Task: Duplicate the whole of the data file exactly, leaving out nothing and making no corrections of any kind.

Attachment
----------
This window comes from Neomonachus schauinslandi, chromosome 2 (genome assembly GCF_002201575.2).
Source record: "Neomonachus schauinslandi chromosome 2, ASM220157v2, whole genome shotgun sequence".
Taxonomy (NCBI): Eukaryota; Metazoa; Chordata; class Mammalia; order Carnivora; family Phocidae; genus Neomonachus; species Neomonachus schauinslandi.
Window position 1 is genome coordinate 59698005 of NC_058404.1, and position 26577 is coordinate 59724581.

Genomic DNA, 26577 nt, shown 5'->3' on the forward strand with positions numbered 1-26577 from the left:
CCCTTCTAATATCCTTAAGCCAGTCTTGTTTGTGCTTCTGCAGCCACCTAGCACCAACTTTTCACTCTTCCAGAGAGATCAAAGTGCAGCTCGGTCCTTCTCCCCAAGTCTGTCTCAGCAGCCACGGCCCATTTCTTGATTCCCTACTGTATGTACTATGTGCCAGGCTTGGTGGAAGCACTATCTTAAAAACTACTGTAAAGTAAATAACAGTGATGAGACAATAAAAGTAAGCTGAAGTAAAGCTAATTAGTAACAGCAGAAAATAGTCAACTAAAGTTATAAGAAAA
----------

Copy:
This window comes from Neomonachus schauinslandi, chromosome 2 (genome assembly GCF_002201575.2).
Source record: "Neomonachus schauinslandi chromosome 2, ASM220157v2, whole genome shotgun sequence".
Taxonomy (NCBI): Eukaryota; Metazoa; Chordata; class Mammalia; order Carnivora; family Phocidae; genus Neomonachus; species Neomonachus schauinslandi.
Window position 1 is genome coordinate 59698005 of NC_058404.1, and position 26577 is coordinate 59724581.

Genomic DNA, 26577 nt, shown 5'->3' on the forward strand with positions numbered 1-26577 from the left:
CCCTTCTAATATCCTTAAGCCAGTCTTGTTTGTGCTTCTGCAGCCACCTAGCACCAACTTTTCACTCTTCCAGAGAGATCAAAGTGCAGCTCGGTCCTTCTCCCCAAGTCTGTCTCAGCAGCCACGGCCCATTTCTTGATTCCCTACTGTATGTACTATGTGCCAGGCTTGGTGGAAGCACTATCTTAAAAACTACTGTAAAGTAAATAACAGTGATGAGACAATAAAAGTAAGCTGAAGTAAAGCTAATTAGTAACAGCAGAAAATAGTCAACTAAAGTTATAAGAAAA